In the face of soaring inflation and an energy crisis caused by Russia’s attack on Ukraine, European politicians are increasing public-sector jobs, guaranteeing business loans, subsidising energy bills, and investing in infrastructure, defence, and key industries.
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Spending by eurozone governments is expected to reach 51% of the region’s economic output this year, around four percentage points higher than in 2019, according to the International Monetary Fund. In Germany, France, and Italy, government spending as a share of economic output is now at its highest since the early 2000s.
This shift toward larger government comes as many Europeans lose faith in the ability of market-based solutions to address societal problems. A growing number of people believe that only the government can provide the stability and security they crave.
Europeans are not alone in this thinking; faith in capitalism is declining across the developed world. A 2018 Pew Research Center survey found that only 47% of people in developed countries have a positive view of capitalism, down from 58% in 2016. That figure has fallen from 70% to just 50% in the United States.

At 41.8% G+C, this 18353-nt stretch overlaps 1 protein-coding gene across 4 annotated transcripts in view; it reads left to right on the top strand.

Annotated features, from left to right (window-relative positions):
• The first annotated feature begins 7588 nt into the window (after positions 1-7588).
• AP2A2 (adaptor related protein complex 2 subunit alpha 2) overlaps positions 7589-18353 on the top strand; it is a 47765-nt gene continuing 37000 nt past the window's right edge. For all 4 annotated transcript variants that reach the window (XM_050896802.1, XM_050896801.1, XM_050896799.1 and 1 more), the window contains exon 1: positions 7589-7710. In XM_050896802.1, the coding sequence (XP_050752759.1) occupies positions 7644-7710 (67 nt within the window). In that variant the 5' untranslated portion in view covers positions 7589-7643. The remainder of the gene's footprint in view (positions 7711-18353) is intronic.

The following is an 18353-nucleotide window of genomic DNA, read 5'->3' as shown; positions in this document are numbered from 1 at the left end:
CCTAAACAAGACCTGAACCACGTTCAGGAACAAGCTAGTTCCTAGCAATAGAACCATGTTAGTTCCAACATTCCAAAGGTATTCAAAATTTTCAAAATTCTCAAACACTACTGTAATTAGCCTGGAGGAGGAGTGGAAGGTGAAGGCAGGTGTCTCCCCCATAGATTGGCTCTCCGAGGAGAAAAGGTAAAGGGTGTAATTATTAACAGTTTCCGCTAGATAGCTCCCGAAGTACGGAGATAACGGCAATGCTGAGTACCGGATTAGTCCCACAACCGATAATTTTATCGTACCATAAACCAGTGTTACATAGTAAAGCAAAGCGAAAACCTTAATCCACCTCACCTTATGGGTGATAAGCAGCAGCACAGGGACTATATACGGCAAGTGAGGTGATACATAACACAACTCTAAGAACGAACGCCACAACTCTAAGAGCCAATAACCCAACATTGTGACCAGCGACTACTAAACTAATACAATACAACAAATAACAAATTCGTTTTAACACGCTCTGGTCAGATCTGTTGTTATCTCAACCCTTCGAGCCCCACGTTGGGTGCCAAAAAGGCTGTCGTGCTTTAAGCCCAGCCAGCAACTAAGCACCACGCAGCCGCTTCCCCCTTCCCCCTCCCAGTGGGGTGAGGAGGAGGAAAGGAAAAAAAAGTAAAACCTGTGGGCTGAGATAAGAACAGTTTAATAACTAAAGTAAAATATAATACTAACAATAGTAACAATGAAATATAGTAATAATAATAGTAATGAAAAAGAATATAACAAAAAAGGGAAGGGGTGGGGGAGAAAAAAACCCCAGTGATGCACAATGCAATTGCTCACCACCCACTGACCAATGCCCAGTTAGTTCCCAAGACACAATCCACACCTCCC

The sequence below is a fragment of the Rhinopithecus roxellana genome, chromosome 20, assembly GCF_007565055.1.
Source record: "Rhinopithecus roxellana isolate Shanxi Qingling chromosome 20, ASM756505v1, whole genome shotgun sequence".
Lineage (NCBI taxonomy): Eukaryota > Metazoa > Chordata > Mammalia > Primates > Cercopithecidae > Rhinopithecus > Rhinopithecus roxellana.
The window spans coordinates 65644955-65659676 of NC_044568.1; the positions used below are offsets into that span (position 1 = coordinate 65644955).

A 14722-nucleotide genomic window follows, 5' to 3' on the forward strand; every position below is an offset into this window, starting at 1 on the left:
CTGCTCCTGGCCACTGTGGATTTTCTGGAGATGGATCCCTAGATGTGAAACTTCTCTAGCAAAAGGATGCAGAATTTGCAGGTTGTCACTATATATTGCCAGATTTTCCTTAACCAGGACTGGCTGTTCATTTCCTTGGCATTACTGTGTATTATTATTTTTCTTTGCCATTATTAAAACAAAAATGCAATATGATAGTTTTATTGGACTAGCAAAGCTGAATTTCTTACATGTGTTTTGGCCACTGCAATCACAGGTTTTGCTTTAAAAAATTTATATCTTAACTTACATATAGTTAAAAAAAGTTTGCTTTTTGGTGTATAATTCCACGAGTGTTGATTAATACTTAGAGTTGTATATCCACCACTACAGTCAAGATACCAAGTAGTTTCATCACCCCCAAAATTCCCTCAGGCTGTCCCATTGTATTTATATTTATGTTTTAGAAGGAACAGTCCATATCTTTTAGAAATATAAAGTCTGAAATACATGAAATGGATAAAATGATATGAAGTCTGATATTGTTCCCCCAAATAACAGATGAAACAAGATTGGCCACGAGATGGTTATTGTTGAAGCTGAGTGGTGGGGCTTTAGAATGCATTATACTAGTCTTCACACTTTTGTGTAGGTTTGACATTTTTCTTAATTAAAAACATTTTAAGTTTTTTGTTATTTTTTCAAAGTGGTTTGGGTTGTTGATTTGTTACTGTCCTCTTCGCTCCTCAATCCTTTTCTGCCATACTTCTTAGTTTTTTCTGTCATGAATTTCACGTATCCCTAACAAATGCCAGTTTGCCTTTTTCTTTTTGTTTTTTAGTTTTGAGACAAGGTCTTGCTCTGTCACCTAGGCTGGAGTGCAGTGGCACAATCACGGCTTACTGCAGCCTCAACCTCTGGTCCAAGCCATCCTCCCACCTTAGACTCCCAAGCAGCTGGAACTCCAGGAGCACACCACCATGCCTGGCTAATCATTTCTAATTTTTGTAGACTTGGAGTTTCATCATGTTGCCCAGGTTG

The turn toward big government may bring short-term relief to European citizens, but it is unlikely to solve the region’s long-term problems. Indeed, it may make them worse.
High levels of government spending are unsustainable in the long run and will lead to even higher taxes, further stifling economic growth. Moreover, once people become accustomed to receiving government handouts, it won’t be easy to wean them off them.
It is far better to pursue policies promoting economic growth and opportunity, such as deregulation, tax reform, and free trade. These are the policies that have helped Europe prosper in the past, and they are the ones that will help it thrive in the future.
What do you think of these policies?
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